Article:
The British Embassy organised a range of events over this period, including a meeting with female activists, from 25 November to 10 December to raise awareness of the risks women and girls face in Ethiopia from gender based violence. Further details can be found on the Embassy's website.

Quarter three update: 30 September 2012

Prime Minister Meles died on 20 August. On 21 September Hailemariam Desalegn was appointed as his successor. The UK looks forward to continuing an open and honest discussion on human rights with PM Hailemariam and his government.

Latest update: 30 September 2012

Prime Minister Meles died on 20 August. On 21 September Hailemariam Desalegn was appointed as his successor. The UK looks forward to continuing an open and honest discussion on human rights with PM Hailemariam and his government.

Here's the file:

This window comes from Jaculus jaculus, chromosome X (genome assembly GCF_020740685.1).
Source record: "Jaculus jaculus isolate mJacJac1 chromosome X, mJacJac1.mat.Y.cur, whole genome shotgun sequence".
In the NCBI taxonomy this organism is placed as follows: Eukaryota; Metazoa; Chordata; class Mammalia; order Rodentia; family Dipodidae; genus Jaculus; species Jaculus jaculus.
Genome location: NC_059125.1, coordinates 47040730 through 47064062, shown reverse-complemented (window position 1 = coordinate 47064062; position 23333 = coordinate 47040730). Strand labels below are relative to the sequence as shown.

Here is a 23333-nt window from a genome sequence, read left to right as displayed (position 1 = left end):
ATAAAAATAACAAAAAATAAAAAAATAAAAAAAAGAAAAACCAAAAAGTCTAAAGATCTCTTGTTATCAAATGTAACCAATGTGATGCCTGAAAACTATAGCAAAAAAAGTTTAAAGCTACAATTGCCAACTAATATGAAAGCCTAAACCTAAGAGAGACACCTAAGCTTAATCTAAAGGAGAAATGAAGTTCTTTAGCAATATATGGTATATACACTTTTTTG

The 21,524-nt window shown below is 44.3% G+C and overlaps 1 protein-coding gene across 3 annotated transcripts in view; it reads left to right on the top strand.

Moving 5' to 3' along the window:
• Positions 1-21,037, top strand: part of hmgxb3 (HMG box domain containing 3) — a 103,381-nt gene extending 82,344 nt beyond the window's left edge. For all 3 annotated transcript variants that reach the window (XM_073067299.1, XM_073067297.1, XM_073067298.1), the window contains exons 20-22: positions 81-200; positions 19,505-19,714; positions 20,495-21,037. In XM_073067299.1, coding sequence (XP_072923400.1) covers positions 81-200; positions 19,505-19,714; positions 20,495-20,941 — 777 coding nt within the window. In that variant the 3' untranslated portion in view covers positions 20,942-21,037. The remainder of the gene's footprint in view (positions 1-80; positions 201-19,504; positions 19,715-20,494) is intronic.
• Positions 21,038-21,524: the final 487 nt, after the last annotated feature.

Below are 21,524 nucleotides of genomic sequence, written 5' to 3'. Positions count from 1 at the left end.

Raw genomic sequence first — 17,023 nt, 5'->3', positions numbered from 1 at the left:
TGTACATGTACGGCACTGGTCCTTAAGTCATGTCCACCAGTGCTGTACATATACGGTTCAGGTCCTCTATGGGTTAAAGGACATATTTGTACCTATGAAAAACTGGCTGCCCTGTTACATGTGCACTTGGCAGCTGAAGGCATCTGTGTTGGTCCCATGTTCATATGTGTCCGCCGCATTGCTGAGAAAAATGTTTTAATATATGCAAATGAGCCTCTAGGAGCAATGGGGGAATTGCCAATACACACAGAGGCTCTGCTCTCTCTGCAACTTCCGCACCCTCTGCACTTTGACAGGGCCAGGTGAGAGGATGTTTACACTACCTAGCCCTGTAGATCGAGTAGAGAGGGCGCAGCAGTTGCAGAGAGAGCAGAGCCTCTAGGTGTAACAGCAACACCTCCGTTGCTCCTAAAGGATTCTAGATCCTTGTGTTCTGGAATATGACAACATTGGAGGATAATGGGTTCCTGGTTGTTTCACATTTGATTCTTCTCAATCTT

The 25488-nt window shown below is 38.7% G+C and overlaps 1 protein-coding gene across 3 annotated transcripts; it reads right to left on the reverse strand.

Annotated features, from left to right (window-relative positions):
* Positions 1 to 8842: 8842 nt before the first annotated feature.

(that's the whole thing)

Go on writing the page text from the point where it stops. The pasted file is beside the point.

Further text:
Over the past three months the UK has raised its continuing concerns with the Ethiopian authorities over the imprisonment of journalists and opposition leaders under Ethiopia's Anti-Terrorism Proclamation (ATP), including at the highest level. On 18 July, Mr Bellingham, then Minister for Africa, released a statement concerning the sentences handed down to independent journalist Eskinder Nega, opposition leader Andualam Arage and others On 11 September two Swedish journalists, who were jailed in December 2011 for supporting terrorism and entering Ethiopia illegally, were released as part of the prisoner amnesty for Ethiopian New Year.

The UK remains concerned about restrictions on freedom of expression. On 20 July, Ethiopian authorities seized copies of the independent newspaper Feteh and detained the editor, Temesgen Desalegn, although Mr Desalegn was later released without charge. The passing of a law in July restricting the ratio of advertising to news coverage risks indirectly affecting freedom of expression by making independent media commercially unviable. On 12 July Mr Bellingham raised closure of the media space with then-Deputy Prime Minister Hailemariam.